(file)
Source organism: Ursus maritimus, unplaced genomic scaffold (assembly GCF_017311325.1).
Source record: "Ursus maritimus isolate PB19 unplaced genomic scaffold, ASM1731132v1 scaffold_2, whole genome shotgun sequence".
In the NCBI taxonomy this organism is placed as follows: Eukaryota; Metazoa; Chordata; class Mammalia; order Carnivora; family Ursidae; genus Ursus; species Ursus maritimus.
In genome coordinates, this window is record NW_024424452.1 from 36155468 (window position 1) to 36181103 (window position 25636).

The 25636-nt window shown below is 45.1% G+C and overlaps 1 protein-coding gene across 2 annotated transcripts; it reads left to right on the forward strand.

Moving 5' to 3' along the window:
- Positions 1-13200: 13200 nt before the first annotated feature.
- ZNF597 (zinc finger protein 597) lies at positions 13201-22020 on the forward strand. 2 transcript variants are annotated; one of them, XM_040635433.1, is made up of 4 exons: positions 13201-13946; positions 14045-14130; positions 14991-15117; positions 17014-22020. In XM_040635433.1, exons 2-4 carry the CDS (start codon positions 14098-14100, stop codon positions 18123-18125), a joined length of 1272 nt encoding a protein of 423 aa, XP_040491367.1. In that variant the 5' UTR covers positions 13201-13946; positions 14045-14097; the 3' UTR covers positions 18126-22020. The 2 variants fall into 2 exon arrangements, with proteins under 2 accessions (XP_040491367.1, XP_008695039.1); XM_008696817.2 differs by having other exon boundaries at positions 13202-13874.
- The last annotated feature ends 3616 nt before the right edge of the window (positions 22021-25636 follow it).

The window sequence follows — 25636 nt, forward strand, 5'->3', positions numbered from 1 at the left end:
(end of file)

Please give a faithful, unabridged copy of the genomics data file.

Source organism: Ursus maritimus, unplaced genomic scaffold (assembly GCF_017311325.1).
Source record: "Ursus maritimus isolate PB19 unplaced genomic scaffold, ASM1731132v1 scaffold_2, whole genome shotgun sequence".
In the NCBI taxonomy this organism is placed as follows: Eukaryota; Metazoa; Chordata; class Mammalia; order Carnivora; family Ursidae; genus Ursus; species Ursus maritimus.
In genome coordinates, this window is record NW_024424452.1 from 36155468 (window position 1) to 36181103 (window position 25636).

The 25636-nt window shown below is 45.1% G+C and overlaps 1 protein-coding gene across 2 annotated transcripts; it reads left to right on the forward strand.

Moving 5' to 3' along the window:
- Positions 1-13200: 13200 nt before the first annotated feature.
- ZNF597 (zinc finger protein 597) lies at positions 13201-22020 on the forward strand. 2 transcript variants are annotated; one of them, XM_040635433.1, is made up of 4 exons: positions 13201-13946; positions 14045-14130; positions 14991-15117; positions 17014-22020. In XM_040635433.1, exons 2-4 carry the CDS (start codon positions 14098-14100, stop codon positions 18123-18125), a joined length of 1272 nt encoding a protein of 423 aa, XP_040491367.1. In that variant the 5' UTR covers positions 13201-13946; positions 14045-14097; the 3' UTR covers positions 18126-22020. The 2 variants fall into 2 exon arrangements, with proteins under 2 accessions (XP_040491367.1, XP_008695039.1); XM_008696817.2 differs by having other exon boundaries at positions 13202-13874.
- The last annotated feature ends 3616 nt before the right edge of the window (positions 22021-25636 follow it).

The window sequence follows — 25636 nt, forward strand, 5'->3', positions numbered from 1 at the left end: